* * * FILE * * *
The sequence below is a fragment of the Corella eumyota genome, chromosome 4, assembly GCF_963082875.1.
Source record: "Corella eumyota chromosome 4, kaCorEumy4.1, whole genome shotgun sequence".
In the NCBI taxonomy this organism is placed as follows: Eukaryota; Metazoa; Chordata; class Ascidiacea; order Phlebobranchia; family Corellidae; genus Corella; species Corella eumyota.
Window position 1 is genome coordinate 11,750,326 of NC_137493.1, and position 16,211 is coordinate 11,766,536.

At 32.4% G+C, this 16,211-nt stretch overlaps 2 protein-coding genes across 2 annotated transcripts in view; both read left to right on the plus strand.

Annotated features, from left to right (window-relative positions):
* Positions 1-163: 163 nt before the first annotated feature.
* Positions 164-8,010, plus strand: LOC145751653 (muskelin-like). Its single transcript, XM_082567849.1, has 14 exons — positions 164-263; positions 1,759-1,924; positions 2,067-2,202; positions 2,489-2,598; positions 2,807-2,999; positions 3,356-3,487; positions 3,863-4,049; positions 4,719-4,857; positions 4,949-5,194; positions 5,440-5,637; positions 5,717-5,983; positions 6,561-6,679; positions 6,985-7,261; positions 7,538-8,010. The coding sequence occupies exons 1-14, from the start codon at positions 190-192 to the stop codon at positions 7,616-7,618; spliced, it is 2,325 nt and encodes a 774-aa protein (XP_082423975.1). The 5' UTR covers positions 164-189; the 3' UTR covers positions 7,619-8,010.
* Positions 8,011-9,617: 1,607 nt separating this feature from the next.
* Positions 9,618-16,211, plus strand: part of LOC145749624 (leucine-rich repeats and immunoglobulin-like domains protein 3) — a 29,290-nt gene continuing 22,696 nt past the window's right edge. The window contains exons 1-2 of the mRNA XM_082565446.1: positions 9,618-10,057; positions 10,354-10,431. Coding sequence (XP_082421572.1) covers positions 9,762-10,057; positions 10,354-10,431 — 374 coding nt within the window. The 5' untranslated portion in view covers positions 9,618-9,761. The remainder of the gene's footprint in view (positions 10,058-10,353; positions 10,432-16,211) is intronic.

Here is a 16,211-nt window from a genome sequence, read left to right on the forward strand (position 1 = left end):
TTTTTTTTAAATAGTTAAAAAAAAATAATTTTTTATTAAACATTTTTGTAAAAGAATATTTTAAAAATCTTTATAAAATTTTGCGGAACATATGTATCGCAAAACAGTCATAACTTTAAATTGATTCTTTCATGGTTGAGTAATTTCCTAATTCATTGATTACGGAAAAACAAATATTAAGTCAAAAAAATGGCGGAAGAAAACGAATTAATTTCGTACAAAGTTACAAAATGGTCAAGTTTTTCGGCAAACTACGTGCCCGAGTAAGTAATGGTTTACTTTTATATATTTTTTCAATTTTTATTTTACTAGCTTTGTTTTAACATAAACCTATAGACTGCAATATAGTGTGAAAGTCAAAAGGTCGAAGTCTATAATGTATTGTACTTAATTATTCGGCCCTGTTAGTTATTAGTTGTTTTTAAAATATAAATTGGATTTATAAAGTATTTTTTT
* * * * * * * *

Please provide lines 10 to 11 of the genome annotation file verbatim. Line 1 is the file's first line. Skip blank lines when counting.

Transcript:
* Positions 9,618-16,211, plus strand: part of LOC145749624 (leucine-rich repeats and immunoglobulin-like domains protein 3) — a 29,290-nt gene continuing 22,696 nt past the window's right edge. The window contains exons 1-2 of the mRNA XM_082565446.1: positions 9,618-10,057; positions 10,354-10,431. Coding sequence (XP_082421572.1) covers positions 9,762-10,057; positions 10,354-10,431 — 374 coding nt within the window. The 5' untranslated portion in view covers positions 9,618-9,761. The remainder of the gene's footprint in view (positions 10,058-10,353; positions 10,432-16,211) is intronic.

Here is a 16,211-nt window from a genome sequence, read left to right on the forward strand (position 1 = left end):